Rififi (1955)
June 26, 2016 7:43 PM - Subscribe

Four men plan a technically perfect crime, but the human element intervenes...

Variety: It took an experienced US director, Jules Dassin, who has lived in France some years, to give the French gangster pic the proper tension, mounting and treatment. This pic has something intrinsically Gallic without sacrificing the rugged storytelling.

Roger Ebert: "Rififi" was called by Francois Truffaut the best film noir he'd ever seen (it was based, he added, on the worst noir novel he'd ever read). Dassin's inspiration was to expand the safe-cracking job, which is negligible in the book, into a breathless sequence that occupies a fourth of the running time and is played entirely without words or music. So meticulous is the construction and so specific the detail of this scene that it's said the Paris police briefly banned the movie because they feared it was an instructional guide.

There is something else unique about the heist scene: It is the centerpiece of the film, not the climax. In a modern heist film, like "The Score" (2001), the execution of the robbery fills most of the third act. "Rififi" is more interested in the human element, and plays as a parabola, with the heist at the top before the characters descend to collect their wages of sin. After the heist there is still a kidnapping to go.

The film was shot on a modest $200,000 budget on Paris locations that Dassin scouted while wandering unemployed around the town; he was on the Hollywood blacklist and hadn't worked in four years. Streets are usually wet in movies because they photograph better that way, but Paris is especially damp in "Rififi," shot in wintertime and showing a criminal milieu where the only warmth comes in a flat where one of the crooks lives with his wife and little boy.

NYTimes: Once the robbery is completed, you are still frankly rooting for them—and that's what makes the intrusion of the rivals so outrageous and menacing. The terror is intensified by the climate of brutality that surrounds the leader of the rival gang, a night-club owner, played by Marcel Lupovici, a cold, dark thug. Vice hangs like smoke in his clip-joint. There is prostitution, dope. (Boy, what would they have done to this picture if it had been put up to Hollywood's Production Code!)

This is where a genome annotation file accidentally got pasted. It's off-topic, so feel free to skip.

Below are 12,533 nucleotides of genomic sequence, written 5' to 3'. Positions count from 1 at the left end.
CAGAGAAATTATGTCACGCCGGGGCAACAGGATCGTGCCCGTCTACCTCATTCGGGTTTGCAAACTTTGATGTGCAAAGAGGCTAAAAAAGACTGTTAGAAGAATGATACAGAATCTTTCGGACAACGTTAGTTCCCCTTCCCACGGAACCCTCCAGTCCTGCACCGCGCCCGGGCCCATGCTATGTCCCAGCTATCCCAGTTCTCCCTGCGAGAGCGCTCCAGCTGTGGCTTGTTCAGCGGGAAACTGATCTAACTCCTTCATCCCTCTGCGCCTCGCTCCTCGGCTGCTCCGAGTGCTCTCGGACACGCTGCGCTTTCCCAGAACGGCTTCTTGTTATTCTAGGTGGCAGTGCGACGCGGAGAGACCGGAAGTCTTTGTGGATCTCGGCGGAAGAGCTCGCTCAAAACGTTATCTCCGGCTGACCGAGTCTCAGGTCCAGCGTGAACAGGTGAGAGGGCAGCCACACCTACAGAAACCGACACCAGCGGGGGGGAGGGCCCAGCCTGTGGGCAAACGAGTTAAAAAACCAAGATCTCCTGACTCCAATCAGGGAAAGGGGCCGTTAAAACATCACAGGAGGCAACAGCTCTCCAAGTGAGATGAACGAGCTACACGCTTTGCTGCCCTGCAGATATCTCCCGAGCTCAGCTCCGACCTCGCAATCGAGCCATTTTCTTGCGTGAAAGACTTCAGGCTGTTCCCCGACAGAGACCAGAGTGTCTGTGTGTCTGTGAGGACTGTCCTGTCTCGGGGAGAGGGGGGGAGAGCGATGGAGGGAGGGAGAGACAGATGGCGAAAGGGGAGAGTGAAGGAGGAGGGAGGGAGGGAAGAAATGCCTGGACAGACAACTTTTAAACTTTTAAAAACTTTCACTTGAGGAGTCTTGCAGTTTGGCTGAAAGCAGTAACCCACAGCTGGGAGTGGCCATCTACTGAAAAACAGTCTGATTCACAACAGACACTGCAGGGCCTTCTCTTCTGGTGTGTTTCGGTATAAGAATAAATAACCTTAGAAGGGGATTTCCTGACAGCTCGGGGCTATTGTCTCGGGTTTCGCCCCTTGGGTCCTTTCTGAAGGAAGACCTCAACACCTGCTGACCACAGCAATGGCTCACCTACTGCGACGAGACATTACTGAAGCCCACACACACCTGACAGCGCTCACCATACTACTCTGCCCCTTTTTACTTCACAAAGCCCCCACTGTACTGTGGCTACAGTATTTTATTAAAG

But there is also a poetry about it—and a poetic justice, too. Mr. Dassin has got the tender beauty of Paris at dawn, when there is no one stirring but milkmen, street cleaners, gendarmes—and thieves. And he has ended his film with a feeling for the pathos of the comédie humaine that would do justice to a story with a more exalting theme.

"Rififi" compares more than favorably with the memorable Hollywood film "The Asphalt Jungle." It has spawned a new genre of films in France. The dialogue is well translated in English subtitles which say everything but the dirty words.

Trailer (dubbed into English) (wordless for re-release)
posted by infinitewindow (1 comment total) 5 users marked this as a favorite
The first time I saw Rififi, I spent at least half the movie being jolted into "So that's where that came from!" moments of identification.

The marriage of noir and heist films works so well here, with an unblinking brutality and pathos that manages to seem both French and unworldly.
posted by julen at 7:13 PM on August 27, 2016

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